- Between 11 o'clock and 1 o'clock there are: NO, RX, H, M, L markings for the atomic synchronization function
- At around the 2 o'clock position are Alarm ON/OFF markings
- Between 7 o'clock and 8 o'clock there is AU-STD-MA for standard time setting (automatic/manual option)
- Between 8 o'clock and 9 o'clock there is AU-SMT-MA for DST time setting (automatic/manual option)

The inner (inside of the hour markers), slightly recessed dial consists of three large hands (hours, minutes and chronograph seconds), and three sub-dials as follows:

- At 2 o'clock is a 24 hour dial with white ticks on a black background for the upper half (night) and black ticks on a white background for the lower half (day). Hours are displayed inside this dial at 6, 12, 18 and 24. Some people question the usefulness of a 24 hour dial, but when travelling in places where you are not familiar with local conditions it is useful to know if it is AM/PM (imagine landing in Stockholm in December after travelling through say 8 to 10 timezones where at both 6 AM and 6 PM it will be dark), or when setting the watch manually so that the date changes at midnight and not noon.

- At 6 o'clock there is the seconds dial for the time and surrounding this dial is a silver ring with USA, EUR, CHN and JPN along the bottom; when in synchronization mode or check mode the seconds hand will spin around to the transmitter site that it is receiving (or recently received) from. The site is determined by the selected city timezone, so for example to synchronize in the US/Canada, one of the North American time zone cities must be selected. Based on the selected city the watch knows the proper offset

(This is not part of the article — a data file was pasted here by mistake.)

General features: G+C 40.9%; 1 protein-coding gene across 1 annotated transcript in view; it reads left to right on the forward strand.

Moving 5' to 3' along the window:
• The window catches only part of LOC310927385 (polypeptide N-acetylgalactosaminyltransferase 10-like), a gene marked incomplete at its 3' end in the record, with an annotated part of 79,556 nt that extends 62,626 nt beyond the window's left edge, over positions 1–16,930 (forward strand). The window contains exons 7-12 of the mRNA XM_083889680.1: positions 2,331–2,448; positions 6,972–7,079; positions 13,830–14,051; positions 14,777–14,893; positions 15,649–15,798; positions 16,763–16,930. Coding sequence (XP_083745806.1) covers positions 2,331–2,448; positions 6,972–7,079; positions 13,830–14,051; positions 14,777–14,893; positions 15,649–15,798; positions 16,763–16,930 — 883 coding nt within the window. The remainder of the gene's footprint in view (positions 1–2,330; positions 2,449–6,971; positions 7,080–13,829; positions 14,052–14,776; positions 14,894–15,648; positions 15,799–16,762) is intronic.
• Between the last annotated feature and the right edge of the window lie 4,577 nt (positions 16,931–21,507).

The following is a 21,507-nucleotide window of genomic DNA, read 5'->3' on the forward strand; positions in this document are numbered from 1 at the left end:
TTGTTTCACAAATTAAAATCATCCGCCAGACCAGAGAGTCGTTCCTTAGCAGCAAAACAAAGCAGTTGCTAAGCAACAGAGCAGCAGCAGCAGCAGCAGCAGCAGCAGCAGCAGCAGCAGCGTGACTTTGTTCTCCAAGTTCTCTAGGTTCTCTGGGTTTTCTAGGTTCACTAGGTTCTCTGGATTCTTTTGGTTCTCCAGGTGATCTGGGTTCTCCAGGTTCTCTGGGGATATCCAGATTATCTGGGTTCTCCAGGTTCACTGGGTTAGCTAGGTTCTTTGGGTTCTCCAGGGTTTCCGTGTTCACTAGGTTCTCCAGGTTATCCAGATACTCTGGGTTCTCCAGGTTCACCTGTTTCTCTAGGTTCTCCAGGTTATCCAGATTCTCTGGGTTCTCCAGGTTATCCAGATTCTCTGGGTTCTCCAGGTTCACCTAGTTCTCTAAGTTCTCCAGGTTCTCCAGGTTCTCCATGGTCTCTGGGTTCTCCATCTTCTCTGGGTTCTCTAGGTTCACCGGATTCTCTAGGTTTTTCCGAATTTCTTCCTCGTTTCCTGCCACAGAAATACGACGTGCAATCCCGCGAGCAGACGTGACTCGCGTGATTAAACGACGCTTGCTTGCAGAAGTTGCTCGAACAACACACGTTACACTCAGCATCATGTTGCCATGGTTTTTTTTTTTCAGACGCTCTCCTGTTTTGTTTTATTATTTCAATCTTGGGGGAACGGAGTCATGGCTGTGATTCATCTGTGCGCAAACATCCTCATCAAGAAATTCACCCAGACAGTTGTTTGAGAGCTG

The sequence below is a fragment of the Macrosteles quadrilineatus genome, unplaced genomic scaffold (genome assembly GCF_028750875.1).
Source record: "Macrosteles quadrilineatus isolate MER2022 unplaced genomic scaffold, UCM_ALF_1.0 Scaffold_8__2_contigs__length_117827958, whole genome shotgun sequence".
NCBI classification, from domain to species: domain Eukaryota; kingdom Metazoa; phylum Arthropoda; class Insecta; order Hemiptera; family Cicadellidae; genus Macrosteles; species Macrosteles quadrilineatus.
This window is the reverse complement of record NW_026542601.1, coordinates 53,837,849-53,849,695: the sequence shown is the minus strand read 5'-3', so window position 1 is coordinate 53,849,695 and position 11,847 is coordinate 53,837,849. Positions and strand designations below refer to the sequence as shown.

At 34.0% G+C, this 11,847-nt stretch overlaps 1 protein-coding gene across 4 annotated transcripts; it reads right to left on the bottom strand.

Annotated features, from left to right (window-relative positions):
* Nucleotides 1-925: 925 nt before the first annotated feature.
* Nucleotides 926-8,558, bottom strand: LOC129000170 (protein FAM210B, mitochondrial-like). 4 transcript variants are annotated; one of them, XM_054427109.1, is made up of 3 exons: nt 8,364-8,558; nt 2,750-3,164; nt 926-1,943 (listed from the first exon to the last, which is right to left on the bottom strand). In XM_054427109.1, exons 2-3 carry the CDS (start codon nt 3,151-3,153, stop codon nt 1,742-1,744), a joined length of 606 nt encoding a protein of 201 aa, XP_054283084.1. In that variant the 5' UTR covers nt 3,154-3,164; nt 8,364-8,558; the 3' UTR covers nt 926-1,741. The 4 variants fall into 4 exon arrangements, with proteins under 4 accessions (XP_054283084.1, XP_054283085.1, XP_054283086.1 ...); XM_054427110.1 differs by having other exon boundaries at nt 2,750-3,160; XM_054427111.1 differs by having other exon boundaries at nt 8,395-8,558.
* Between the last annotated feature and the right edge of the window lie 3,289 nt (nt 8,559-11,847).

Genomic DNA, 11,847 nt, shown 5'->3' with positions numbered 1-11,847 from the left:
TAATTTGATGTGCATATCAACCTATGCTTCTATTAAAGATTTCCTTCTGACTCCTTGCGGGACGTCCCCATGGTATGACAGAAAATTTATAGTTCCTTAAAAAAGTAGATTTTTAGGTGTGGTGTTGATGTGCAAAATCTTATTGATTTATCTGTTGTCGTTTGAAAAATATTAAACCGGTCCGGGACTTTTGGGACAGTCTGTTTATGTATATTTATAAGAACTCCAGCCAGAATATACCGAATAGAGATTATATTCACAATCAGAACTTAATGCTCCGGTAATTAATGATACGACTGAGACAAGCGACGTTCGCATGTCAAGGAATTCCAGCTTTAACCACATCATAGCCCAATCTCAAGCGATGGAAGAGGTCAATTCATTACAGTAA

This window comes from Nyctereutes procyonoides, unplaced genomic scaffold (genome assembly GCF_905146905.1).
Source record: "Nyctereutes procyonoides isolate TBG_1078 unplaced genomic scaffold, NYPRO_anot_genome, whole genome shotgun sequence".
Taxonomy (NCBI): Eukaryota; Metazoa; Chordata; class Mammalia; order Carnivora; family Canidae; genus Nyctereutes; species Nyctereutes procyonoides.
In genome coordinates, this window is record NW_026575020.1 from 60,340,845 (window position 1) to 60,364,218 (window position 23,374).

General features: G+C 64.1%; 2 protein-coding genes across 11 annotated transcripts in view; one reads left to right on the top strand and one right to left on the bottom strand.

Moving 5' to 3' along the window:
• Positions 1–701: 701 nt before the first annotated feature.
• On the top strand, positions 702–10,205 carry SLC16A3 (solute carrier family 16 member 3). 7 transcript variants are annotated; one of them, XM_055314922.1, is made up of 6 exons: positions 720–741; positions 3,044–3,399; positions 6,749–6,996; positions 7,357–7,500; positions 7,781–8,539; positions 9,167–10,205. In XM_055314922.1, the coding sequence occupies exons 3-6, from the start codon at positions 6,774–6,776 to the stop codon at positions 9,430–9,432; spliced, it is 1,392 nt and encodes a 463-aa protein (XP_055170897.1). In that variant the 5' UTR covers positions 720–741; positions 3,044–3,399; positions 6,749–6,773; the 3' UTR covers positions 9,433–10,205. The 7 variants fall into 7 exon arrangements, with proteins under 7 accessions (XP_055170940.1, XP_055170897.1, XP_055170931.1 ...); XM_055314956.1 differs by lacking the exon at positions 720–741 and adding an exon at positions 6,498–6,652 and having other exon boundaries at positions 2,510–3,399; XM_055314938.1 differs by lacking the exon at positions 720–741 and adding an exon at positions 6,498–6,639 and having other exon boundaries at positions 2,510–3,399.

- At 10 o'clock is the minutes counter for the chronograph, with a battery scale in the top left quadrant. The hand normally sits at 60 (top) when the chronograph is not running, and points at the battery charge scale when in synchronization/check mode.

At four o'clock is a T-shaped opening leaning 45 degrees counter-clockwise. The Stem of the T shows the date, with bold black text on a white background. There is a small arrow pointing to the top of the T, which points to the current city/timezone. To the left and right of this are the next cities in the rotation. The text in this ring alternates between black-on-white and white-on-black with 3 letter abbreviations for the cities. Initially I didn't really like this large opening, but have since gotten used to it.

The BY0044-51E, BY0044-51F, BY0040-51A, BY0040-51L, BY0040-51E and BY0040-51F Attesa variants have changed the appearance of this opening a little with a frame around the two major items (active timezone and date) and appear to be hiding the other cities behind b

The case has two low profile pushers shaped to match the case (2 o'clock and 4' o'clock) and a crown at 3 o'clock.

The 2 o'clock pusher starts and stops the chronograph and has functionality in setting modes.

The 4 o'clock pusher is used to check/start synchronization, to reset the chronograph and in setting modes.

The crown is used to select timezone cities and in the setting modes.

First I'll talk about the chronograph. It only goes to 60 minutes, but does count ⅕ seconds. It does not do splits, only start and stop (accumulations) with the 2 o'clock pusher and reset with the 4 o'clock pusher. That pusher has no effect when the chronograph is actually running.